The wood bison stays in the grass and sedge meadows across British Columbia, Yukon, Alberta, Manitoba and Northwest territories. Wood Bison have also been seen at Alaska’s Inoko Flats across the lower Yukon River.
The wood bison is affected by cold weather and massive snowfall that make grazing challenging.
Interesting Facts about Wood Bison
- It is the largest native terrestrial land mammal living in North America.
- The wood bison is one of the 11 animals that survived in Canada.
- The wood bison calf is red when at birth.
- These animals have a unique upward hump at the base of the neck
- The wood bison forms herds during the mating season.
Wood Bison Habitat
The habitat of the wood bison is determined by its location. Some wood bison prefer living in the native savannas with the grass edges. Other wood bison live in open land and the pastures of coniferous forest. The wood bison also prefer living in areas with access to water, especially during the summer.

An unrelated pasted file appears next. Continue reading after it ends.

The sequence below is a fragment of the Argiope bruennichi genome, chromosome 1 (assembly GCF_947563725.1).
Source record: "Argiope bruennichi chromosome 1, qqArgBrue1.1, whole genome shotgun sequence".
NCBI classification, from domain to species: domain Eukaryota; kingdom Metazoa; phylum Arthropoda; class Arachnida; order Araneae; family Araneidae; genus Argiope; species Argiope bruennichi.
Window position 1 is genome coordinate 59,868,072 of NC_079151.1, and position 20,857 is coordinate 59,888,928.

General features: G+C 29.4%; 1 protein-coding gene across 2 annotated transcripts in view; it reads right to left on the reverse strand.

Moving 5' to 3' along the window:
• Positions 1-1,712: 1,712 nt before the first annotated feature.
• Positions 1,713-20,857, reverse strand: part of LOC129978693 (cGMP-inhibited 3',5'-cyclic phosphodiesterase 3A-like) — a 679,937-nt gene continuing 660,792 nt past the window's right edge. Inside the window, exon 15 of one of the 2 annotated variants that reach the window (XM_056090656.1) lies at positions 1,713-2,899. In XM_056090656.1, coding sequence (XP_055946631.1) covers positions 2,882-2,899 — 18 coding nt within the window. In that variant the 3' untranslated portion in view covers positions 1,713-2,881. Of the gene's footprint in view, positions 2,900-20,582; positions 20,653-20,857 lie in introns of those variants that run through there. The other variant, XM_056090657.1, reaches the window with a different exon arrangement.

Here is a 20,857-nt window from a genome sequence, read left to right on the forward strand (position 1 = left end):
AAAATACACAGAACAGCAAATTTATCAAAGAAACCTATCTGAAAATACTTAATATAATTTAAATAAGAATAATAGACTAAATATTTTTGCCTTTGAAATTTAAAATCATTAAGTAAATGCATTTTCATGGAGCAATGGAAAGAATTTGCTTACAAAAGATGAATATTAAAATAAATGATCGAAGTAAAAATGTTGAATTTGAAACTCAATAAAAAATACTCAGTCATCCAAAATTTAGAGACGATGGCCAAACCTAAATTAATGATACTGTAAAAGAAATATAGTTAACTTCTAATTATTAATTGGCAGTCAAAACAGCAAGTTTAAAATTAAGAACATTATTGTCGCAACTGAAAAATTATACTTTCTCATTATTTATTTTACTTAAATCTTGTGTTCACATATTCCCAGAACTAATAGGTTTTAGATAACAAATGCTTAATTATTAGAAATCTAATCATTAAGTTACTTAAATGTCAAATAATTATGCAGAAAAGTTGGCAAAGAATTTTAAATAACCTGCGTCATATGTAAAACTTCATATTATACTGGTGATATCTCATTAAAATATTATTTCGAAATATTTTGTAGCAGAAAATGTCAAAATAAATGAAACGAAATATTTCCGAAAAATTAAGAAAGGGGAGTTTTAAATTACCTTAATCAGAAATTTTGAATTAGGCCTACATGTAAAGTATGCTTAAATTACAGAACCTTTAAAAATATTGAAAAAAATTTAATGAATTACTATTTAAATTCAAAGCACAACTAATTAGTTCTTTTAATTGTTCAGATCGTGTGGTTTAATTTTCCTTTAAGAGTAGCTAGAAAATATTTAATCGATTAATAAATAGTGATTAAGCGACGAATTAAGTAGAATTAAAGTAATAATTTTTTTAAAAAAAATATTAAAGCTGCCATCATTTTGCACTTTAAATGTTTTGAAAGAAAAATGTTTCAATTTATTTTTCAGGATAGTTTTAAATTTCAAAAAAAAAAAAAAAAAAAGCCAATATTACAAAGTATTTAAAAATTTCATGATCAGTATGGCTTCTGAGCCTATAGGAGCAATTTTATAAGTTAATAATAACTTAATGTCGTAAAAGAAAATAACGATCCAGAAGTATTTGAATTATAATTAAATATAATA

The Life Span of Wood Bison
A free wood bison lives between 10 to 20 years in a harsh forest environment. However, wood bison can live up to old age when kept in captivity.
Reproduction of Wood Bison
Female wood bison give birth to a young calf every year when they attain physical maturity. The wood Bison has a gestation period of 9 months, similar to that of a man. A young calf weighs an estimate of 30 to 70 lb.
Hostile environments and habitat loss are a threat to the future of the wood bison.